As the official project draws to an end, we are still very busy promoting the new service to researchers at the University of Southampton. Getting the message out there is something we’re going to be doing for the foreseeable future until the acquisition and linking of an ORCID iD becomes truly embedded in the University’s work patterns.
We started talking to academic colleagues about ORCID in the autumn, as soon as we knew about the project, gradually building up recognition of the term. The library staff have good links into various committees, meetings and training opportunities around the University and we have used these multiplicity of channels to raise awareness. Opportunities to talk to researchers have included, but not been limited to, academic unit boards, research group meetings, embedded training opportunities such as postgraduate training on e-theses, postgraduate, staff and PCAP (Postgraduate Certificate in Academic Practice) training sessions on open access, and one-to-one deskside training sessions.
Rather than do a big launch event as soon as the registration site was ready, we decided to test it out with a selected number of research groups and user communities into which we had particularly strong ties and/or knew there was already a willingness to act as beta testers for the service. These groups included both staff and postgraduate researchers. Due to the proximity of Christmas (the emails started to go out from the 20th December onwards), we were pleasantly surprised by the number of respondents and got some useful feedback. One issue, in particular, caused confusion, namely what were the actual, immediate benefits for the researcher. This was a tough question to answer as the benefits will only increase as more people and organisations adopt ORCID, and as our work on services such as equipment.data continue. It is noticeable that the group of researchers who had initially come across ORCID as part of a funding bid process have had a proportionately higher take up of ORCID iDs than other groups where funders are not currently collecting ORCID data, thus demonstrating that when researchers can see that organisations which they deem important use ORCID then they will use ORCID. The feedback further re-enforced our view that a targetted, drip, drip approach might be more effective than an big splash.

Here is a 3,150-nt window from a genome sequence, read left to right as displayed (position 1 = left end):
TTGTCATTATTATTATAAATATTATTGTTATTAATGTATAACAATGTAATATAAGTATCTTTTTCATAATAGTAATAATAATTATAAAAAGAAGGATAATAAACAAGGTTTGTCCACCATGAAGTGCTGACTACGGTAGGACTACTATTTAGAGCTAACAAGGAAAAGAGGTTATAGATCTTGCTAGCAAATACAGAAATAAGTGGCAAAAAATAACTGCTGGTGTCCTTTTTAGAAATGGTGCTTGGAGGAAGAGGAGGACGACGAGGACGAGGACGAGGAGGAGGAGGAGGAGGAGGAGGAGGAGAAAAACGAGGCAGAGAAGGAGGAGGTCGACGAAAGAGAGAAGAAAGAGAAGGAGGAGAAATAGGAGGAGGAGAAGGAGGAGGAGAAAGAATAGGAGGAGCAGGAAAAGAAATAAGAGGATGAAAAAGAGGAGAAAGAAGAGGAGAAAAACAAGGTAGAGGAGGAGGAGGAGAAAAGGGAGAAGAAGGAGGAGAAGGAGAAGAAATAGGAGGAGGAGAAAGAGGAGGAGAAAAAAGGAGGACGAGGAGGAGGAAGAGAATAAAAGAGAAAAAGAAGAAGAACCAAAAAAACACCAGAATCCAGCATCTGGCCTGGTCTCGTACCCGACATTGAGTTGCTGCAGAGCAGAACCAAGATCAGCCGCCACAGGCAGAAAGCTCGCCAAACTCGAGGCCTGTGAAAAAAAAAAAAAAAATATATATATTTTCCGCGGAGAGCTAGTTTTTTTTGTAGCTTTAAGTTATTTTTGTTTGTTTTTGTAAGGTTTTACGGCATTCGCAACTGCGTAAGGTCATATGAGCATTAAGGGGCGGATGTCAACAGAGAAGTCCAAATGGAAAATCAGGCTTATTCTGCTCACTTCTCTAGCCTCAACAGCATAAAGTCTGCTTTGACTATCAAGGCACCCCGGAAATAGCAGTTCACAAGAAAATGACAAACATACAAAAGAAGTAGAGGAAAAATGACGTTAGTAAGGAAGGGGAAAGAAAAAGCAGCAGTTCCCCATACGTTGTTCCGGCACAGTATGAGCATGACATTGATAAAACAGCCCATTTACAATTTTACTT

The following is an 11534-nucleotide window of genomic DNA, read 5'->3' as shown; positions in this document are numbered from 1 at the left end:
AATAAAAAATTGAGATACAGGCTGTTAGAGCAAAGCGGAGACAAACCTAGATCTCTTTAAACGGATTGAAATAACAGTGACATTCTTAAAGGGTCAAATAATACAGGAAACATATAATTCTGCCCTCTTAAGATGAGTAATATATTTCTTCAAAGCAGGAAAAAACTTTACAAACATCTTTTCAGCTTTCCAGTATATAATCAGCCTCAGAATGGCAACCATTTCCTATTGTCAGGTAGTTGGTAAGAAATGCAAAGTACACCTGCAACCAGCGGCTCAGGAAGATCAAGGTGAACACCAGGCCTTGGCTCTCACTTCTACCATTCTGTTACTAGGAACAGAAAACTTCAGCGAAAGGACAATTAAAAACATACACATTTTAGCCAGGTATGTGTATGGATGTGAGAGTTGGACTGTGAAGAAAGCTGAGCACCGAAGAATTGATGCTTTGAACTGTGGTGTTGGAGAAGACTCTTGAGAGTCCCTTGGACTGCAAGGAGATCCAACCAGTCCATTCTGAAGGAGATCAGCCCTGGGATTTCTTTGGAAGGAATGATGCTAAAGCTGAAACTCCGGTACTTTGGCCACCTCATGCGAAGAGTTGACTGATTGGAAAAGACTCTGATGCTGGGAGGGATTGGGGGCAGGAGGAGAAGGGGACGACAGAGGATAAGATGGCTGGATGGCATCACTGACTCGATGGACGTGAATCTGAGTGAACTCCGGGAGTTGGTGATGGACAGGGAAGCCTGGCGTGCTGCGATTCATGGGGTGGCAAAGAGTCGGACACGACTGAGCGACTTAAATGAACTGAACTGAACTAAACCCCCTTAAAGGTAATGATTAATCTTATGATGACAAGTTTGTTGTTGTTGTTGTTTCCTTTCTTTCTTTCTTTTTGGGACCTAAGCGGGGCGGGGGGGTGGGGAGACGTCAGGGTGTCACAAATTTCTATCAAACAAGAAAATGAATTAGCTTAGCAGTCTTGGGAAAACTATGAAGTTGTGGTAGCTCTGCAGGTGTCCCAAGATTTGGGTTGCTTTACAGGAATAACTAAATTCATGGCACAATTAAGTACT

With the New Year we have increased our promotional activity with tweets and posts on the Library blog, the University’s portal and University blog as well as maintaining our activities through embedded training events, research group and academic unit meetings and personal contacts into research groups via subject librarians. As we build up the number of services which integrate ORCID within the University, and as funders start recording ORCID iDs, we will step up promotion to the relevant target groups.
We are hoping to embed ORCID into the University’s standard workflows. For example, we are looking forward to working with UEL and others if the Jisc Data Spring proposal, ‘Unlocking the UK’s thesis data through persistent identifiers’, is funded. We would like to include ORCID promotion and adoption with this initiative, possibly even getting ORCID iDs capture at the same time as theses DOIs are ‘coined’, for example this might be included at the ‘Intention to Submit’ stage of the thesis workflow. Capturing our PhD students’ ORCID iDs on a large, systematic scale would help us track the careers of our doctoral graduates and be able to more accurately see the worldwide reach of Southampton trained researchers. Meanwhile for staff, one of the developments we would like to pursue further is to include notifications on our Intranet if they haven’t already registered their ORCID iD with us., as well as continuing the work we have begum with the national equipment.data service. Summing up, we are a long way from being finished with our publicity and promotion of ORCID iDs throughout the University.
To coin a phrase, an ORCID is for life, not just for Christmas.